Where do your inspirations come from?
Everything and everybody! Authenticity! You have to have authenticity in food. People and their stories relating to food drive me. When I started out, the chefs I worked with inspired me. They were hard working and I wanted to be like them.

Then, I wanted to continue to learn, to continue my education, and I was influenced by the work of Chef Pascal Janvier and Chef Daniel Boulud. They were both French and both cutting edge at the time.

I would say my training with German and French master bakers rooted me in those traditions. As far as my own roots, my own regional influence its my home in the tri-state area of New York.

Through my career I have worked in Vermont, Massachusetts, Florida, Texas, Louisiana, and the Virgin Islands. I learned about regional differences influencing food in our country. Food is different based on the people and the culture of each region. I wanted to learn about the local food wherever I was, the culture and how strongly it resonated in food. I learned I could reach out and connect to people through their food culture. That to me is authenticity.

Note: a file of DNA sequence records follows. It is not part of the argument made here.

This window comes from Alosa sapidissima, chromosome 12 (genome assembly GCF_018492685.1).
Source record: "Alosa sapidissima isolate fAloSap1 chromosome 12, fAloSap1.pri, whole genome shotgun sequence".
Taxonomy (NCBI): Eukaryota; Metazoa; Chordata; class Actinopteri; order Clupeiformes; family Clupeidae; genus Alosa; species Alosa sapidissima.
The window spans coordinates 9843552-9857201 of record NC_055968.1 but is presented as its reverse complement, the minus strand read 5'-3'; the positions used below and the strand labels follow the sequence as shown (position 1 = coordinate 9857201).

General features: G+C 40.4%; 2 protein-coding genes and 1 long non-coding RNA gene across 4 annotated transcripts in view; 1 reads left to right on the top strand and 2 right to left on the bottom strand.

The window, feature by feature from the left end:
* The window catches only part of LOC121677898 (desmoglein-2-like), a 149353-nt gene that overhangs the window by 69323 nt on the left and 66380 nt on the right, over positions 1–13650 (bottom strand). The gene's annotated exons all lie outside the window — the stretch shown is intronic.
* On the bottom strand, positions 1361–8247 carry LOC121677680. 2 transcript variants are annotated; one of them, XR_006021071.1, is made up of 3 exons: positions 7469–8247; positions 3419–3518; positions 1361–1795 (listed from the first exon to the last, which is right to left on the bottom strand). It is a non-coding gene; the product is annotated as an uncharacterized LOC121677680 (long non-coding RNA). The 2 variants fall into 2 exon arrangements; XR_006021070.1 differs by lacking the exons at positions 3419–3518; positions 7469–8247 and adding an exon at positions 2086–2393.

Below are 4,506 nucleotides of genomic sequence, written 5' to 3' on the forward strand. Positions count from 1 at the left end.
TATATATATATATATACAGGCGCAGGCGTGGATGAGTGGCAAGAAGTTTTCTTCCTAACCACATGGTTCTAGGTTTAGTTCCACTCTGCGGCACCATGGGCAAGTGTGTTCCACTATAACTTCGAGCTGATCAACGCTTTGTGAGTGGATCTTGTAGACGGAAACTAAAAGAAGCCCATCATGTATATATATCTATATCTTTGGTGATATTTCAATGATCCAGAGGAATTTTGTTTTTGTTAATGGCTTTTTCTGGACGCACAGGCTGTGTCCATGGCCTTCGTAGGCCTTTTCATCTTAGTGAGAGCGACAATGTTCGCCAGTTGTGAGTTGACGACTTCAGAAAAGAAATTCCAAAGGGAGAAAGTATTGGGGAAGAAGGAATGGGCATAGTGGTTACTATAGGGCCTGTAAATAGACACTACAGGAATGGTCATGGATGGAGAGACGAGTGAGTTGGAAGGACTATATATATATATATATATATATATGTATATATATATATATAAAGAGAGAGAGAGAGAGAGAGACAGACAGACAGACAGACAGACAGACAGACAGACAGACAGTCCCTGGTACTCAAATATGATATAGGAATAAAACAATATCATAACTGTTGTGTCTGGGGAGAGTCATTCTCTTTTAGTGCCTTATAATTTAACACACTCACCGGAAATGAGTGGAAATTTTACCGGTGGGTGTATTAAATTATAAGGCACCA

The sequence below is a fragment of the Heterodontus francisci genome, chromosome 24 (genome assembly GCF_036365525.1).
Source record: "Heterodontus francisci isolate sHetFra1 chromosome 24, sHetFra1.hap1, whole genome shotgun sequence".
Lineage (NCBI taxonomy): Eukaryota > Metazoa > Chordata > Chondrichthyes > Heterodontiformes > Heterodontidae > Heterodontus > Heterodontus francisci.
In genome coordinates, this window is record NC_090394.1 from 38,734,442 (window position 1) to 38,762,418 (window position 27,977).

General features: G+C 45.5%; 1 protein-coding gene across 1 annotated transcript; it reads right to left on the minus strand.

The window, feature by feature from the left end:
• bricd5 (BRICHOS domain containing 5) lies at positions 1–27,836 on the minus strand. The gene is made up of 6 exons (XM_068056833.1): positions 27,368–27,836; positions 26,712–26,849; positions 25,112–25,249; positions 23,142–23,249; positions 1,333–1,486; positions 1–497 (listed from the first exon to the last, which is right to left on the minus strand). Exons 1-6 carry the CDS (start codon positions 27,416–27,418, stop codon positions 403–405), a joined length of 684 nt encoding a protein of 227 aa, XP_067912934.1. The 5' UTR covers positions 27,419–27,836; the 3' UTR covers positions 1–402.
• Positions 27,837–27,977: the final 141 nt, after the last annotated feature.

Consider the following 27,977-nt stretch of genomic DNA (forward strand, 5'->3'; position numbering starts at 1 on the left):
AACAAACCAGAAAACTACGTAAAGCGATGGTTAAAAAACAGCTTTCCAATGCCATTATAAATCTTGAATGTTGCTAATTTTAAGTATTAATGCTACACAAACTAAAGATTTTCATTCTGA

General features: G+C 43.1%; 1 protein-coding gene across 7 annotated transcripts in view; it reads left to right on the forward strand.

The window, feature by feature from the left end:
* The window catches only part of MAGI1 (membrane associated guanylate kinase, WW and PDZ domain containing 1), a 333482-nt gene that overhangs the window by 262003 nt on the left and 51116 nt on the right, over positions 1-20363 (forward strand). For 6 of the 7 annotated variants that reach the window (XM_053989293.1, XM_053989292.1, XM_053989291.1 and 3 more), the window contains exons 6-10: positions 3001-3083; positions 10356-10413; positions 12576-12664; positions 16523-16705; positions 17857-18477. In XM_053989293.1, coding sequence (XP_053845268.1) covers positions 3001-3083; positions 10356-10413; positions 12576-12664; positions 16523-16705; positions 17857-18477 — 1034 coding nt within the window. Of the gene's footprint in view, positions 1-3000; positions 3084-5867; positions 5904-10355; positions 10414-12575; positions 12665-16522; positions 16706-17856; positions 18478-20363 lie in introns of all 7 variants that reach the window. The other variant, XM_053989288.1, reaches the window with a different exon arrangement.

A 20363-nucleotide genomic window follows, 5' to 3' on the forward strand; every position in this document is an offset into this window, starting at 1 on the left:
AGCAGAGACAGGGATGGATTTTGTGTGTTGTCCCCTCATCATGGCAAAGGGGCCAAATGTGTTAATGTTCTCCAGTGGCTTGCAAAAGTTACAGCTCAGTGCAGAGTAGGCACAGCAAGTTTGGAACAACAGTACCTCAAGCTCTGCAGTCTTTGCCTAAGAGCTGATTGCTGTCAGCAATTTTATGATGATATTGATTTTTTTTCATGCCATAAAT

Can you describe your food attitude?
Flavor above everything else. It isn't enough for food to look good it has to deliver flavor. Quality of ingredients is important, I am not going to cheat my guests out of quality in experiencing my baked goods.

Its important to know where your food comes from and what you are putting in your mouth. People are learning about sourcing "good for you" food, the Food Network shows help people to learn and switch to shop at farmer's markets.

I look for quality and fresh ingredients, no preservatives, for my business.
I sell my pastries at the Ahwatukee Farmer's Market, tea breads, cookies, and pies. I need to flex my pastry muscles beyond the custom cakes, and the market is an outlet for that.

What would you like to see in Phoenix on the food scene?
Phoenix could use a dose of Texas. I say this because I love the way Texans take such pride in their state. When a Texan meets another Texan, its like they are meeting family. Coming from New York, I had an easy transition to living in Houston, because I got why Texans had that pride. I would like to see the people in Phoenix have that feeling of connection to each other.

Where do you hang out when you are not at the bakery or the market?